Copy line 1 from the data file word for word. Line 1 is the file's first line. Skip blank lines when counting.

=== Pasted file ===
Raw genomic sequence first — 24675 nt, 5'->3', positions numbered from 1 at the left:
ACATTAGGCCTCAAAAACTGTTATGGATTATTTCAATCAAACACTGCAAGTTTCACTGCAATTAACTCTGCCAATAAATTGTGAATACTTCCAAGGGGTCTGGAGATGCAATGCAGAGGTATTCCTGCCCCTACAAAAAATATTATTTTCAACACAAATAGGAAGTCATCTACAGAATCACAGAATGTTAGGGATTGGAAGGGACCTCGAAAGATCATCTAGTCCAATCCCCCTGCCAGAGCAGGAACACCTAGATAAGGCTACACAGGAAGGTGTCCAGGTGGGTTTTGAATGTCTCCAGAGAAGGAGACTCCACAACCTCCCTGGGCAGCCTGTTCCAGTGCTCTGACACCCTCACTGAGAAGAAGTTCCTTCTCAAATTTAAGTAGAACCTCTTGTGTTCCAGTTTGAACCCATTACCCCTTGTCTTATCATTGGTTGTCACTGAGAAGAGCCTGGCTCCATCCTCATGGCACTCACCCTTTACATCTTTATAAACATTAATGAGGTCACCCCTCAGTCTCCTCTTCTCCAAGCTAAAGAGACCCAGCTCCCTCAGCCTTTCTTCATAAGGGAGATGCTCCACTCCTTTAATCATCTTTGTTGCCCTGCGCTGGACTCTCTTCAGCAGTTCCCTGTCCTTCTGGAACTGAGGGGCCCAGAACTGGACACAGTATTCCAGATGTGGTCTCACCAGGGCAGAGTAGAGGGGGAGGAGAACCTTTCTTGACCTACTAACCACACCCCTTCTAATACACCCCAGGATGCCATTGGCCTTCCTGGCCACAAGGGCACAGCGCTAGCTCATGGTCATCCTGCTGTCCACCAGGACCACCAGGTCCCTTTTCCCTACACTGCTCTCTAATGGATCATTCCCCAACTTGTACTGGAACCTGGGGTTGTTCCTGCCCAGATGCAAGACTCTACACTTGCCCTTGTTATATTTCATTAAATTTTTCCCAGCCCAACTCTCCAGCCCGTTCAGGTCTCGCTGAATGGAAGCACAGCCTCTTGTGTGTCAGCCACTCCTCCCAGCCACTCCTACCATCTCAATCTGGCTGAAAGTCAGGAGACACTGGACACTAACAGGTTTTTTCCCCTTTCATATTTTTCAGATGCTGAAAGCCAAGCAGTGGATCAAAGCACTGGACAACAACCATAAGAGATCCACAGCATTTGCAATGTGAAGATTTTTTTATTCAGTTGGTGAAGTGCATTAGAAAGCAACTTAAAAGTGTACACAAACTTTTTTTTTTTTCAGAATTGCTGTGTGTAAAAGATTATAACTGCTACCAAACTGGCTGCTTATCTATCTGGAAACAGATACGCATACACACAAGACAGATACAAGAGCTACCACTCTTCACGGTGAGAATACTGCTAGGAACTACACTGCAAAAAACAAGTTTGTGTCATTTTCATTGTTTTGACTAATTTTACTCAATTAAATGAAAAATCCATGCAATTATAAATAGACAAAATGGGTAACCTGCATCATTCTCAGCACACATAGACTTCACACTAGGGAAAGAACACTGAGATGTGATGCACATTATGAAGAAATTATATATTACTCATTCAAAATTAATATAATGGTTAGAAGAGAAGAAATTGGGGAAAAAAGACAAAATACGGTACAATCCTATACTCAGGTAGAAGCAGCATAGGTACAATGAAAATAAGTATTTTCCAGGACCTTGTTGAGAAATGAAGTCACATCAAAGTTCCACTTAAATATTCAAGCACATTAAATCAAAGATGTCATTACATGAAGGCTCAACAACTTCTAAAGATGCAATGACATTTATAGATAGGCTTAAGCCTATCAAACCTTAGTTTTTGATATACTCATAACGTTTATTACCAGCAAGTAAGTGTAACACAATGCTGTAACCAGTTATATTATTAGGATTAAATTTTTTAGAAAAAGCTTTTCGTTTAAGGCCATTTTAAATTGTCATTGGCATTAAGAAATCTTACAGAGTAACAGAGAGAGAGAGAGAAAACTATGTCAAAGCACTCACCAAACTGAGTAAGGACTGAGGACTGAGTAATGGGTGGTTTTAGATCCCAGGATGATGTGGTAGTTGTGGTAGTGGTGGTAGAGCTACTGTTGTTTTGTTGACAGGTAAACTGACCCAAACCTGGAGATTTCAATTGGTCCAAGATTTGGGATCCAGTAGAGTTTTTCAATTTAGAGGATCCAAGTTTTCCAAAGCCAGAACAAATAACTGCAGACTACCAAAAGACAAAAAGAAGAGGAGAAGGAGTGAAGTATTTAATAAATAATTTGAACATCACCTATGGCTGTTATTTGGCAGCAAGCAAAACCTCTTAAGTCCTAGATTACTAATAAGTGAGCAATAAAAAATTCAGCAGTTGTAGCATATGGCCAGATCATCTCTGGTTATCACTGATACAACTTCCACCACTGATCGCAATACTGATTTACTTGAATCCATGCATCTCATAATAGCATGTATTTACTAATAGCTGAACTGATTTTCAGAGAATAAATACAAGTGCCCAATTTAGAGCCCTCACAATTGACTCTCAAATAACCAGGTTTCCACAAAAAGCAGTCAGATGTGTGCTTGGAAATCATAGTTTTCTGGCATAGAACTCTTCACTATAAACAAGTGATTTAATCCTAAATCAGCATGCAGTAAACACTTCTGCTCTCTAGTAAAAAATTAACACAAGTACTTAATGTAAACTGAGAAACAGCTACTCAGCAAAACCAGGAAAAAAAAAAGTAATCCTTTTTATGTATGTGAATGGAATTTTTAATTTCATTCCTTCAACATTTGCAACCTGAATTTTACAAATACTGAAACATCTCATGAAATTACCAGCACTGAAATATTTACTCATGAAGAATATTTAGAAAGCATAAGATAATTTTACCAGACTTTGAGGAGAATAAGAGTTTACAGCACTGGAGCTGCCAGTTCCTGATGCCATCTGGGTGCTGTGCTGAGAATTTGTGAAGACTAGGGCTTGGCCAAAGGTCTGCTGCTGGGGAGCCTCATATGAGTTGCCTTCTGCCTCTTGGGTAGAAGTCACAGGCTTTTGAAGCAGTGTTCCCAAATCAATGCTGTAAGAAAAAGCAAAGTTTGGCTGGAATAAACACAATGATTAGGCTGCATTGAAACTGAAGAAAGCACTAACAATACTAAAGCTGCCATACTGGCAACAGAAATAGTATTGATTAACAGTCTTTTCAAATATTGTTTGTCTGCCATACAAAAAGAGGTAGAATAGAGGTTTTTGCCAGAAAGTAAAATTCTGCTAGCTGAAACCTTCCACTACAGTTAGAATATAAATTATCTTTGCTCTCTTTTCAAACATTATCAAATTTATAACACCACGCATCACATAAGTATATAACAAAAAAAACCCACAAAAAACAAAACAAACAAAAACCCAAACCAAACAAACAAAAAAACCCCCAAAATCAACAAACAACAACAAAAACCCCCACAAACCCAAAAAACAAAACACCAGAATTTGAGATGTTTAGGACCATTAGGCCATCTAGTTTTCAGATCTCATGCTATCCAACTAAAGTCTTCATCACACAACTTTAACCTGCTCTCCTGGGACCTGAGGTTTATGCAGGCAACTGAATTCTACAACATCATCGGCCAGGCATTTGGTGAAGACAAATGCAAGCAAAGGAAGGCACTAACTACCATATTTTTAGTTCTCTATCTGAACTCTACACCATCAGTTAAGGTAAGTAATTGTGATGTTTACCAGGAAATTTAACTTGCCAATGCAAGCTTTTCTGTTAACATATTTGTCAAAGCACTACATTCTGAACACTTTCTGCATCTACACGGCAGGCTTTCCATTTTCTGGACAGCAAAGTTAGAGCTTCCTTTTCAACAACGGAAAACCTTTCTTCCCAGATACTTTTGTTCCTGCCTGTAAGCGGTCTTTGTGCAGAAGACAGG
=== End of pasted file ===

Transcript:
Raw genomic sequence first — 24675 nt, 5'->3', positions numbered from 1 at the left: